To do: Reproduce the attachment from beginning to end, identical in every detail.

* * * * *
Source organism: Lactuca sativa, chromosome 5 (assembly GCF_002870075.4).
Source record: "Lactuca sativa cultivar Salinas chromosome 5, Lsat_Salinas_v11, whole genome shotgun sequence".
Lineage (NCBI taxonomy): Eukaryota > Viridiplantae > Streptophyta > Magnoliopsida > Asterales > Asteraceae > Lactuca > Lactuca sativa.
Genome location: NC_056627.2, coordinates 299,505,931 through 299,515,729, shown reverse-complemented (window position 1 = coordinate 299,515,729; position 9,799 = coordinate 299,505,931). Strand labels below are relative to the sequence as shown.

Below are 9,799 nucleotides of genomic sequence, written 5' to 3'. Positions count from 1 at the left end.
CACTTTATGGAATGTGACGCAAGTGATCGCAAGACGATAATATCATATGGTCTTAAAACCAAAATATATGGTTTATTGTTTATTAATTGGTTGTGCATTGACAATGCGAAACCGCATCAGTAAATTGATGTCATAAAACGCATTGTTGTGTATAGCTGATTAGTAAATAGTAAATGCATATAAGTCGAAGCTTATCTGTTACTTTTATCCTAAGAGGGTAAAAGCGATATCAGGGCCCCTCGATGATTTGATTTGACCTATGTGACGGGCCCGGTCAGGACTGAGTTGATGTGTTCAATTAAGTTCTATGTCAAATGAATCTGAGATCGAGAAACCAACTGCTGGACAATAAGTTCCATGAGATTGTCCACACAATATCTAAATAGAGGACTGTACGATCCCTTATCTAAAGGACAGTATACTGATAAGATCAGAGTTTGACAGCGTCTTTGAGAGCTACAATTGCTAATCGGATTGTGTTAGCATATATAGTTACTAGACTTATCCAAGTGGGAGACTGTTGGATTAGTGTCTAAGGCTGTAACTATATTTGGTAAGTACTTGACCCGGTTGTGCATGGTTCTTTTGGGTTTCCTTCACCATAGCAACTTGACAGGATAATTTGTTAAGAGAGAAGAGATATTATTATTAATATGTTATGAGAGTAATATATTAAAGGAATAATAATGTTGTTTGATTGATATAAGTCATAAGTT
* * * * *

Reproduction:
Source organism: Lactuca sativa, chromosome 5 (assembly GCF_002870075.4).
Source record: "Lactuca sativa cultivar Salinas chromosome 5, Lsat_Salinas_v11, whole genome shotgun sequence".
Lineage (NCBI taxonomy): Eukaryota > Viridiplantae > Streptophyta > Magnoliopsida > Asterales > Asteraceae > Lactuca > Lactuca sativa.
Genome location: NC_056627.2, coordinates 299,505,931 through 299,515,729, shown reverse-complemented (window position 1 = coordinate 299,515,729; position 9,799 = coordinate 299,505,931). Strand labels below are relative to the sequence as shown.

Below are 9,799 nucleotides of genomic sequence, written 5' to 3'. Positions count from 1 at the left end.
CACTTTATGGAATGTGACGCAAGTGATCGCAAGACGATAATATCATATGGTCTTAAAACCAAAATATATGGTTTATTGTTTATTAATTGGTTGTGCATTGACAATGCGAAACCGCATCAGTAAATTGATGTCATAAAACGCATTGTTGTGTATAGCTGATTAGTAAATAGTAAATGCATATAAGTCGAAGCTTATCTGTTACTTTTATCCTAAGAGGGTAAAAGCGATATCAGGGCCCCTCGATGATTTGATTTGACCTATGTGACGGGCCCGGTCAGGACTGAGTTGATGTGTTCAATTAAGTTCTATGTCAAATGAATCTGAGATCGAGAAACCAACTGCTGGACAATAAGTTCCATGAGATTGTCCACACAATATCTAAATAGAGGACTGTACGATCCCTTATCTAAAGGACAGTATACTGATAAGATCAGAGTTTGACAGCGTCTTTGAGAGCTACAATTGCTAATCGGATTGTGTTAGCATATATAGTTACTAGACTTATCCAAGTGGGAGACTGTTGGATTAGTGTCTAAGGCTGTAACTATATTTGGTAAGTACTTGACCCGGTTGTGCATGGTTCTTTTGGGTTTCCTTCACCATAGCAACTTGACAGGATAATTTGTTAAGAGAGAAGAGATATTATTATTAATATGTTATGAGAGTAATATATTAAAGGAATAATAATGTTGTTTGATTGATATAAGTCATAAGTT